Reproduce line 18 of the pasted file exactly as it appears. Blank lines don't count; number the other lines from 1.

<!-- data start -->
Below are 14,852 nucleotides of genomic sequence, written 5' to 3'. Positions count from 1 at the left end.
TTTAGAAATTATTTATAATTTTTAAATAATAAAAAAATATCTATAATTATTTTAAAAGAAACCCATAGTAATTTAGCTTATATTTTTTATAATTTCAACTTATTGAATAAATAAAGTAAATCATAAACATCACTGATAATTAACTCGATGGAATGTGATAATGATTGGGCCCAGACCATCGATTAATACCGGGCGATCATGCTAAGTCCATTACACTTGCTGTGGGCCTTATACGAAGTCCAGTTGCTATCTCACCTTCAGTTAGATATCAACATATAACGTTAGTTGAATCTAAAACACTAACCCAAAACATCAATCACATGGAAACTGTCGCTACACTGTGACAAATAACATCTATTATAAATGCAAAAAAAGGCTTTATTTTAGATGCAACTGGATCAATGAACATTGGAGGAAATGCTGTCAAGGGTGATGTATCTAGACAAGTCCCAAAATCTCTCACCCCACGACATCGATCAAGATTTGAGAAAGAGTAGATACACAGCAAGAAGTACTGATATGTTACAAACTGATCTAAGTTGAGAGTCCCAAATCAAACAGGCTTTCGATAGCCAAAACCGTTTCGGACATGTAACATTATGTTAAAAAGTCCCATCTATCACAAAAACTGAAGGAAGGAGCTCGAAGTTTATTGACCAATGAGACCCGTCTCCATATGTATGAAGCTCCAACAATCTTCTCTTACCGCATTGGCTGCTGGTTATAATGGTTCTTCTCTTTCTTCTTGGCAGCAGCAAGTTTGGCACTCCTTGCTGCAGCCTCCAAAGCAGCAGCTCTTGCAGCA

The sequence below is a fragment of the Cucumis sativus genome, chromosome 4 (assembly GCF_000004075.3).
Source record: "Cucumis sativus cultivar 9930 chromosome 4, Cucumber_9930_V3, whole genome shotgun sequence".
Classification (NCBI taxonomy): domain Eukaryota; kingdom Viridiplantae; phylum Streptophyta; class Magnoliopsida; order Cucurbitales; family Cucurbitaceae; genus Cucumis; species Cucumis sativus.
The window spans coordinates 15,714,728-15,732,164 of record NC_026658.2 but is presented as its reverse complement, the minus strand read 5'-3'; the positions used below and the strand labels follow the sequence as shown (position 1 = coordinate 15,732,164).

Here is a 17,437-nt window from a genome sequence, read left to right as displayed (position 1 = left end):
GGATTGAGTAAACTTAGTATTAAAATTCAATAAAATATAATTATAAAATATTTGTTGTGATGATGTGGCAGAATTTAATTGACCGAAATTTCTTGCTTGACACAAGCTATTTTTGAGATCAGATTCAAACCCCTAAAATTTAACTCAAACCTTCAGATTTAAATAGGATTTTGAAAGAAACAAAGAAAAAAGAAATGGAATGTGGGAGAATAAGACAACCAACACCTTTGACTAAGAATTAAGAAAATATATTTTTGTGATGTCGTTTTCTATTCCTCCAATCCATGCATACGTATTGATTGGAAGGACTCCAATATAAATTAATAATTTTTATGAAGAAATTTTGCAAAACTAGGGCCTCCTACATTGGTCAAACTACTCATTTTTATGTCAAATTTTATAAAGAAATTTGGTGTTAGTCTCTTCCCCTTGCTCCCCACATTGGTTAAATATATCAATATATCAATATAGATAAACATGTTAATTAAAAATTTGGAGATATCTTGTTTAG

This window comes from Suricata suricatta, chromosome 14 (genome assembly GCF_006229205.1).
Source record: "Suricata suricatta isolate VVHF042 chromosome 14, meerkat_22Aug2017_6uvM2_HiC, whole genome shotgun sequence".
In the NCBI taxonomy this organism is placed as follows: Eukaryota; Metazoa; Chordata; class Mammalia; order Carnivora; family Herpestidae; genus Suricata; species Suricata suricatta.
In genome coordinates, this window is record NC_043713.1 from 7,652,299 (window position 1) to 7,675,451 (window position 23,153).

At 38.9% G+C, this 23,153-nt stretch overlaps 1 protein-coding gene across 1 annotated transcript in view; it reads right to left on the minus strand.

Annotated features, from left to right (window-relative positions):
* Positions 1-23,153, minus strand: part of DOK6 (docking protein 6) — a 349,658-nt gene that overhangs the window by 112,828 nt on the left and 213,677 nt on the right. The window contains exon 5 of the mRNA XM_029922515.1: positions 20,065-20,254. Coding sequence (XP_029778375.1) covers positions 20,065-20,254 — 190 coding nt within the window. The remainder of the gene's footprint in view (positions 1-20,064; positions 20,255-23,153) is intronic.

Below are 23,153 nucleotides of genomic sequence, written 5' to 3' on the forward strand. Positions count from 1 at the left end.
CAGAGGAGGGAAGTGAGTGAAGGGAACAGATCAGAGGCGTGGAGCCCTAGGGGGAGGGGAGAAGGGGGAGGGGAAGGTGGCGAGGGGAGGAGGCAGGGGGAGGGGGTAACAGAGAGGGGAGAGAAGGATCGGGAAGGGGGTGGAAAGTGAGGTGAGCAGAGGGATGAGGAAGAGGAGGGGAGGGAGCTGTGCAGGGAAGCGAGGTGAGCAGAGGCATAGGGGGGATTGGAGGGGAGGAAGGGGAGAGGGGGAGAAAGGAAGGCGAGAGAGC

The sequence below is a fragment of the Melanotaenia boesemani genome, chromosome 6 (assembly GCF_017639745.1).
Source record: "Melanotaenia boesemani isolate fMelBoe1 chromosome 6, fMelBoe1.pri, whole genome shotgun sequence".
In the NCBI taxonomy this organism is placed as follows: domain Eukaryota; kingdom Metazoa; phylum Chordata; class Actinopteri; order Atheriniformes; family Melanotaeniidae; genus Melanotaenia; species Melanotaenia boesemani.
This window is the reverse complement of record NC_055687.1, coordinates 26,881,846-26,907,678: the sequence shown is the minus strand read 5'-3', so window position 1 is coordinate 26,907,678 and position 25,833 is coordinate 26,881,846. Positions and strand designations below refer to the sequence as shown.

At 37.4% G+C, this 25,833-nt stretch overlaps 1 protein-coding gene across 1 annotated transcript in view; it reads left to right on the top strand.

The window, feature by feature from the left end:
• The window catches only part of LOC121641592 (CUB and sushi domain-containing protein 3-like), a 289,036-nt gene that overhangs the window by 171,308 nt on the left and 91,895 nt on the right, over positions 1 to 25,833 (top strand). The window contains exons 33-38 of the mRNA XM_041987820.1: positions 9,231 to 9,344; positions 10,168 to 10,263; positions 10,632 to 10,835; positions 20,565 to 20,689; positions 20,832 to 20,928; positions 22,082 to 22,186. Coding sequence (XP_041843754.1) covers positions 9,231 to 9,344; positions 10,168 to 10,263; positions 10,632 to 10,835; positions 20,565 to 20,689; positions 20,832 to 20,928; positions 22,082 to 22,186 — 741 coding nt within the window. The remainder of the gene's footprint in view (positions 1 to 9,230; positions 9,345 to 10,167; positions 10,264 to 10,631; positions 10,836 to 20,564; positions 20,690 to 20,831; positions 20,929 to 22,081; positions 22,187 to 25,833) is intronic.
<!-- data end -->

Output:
The sequence below is a fragment of the Melanotaenia boesemani genome, chromosome 6 (assembly GCF_017639745.1).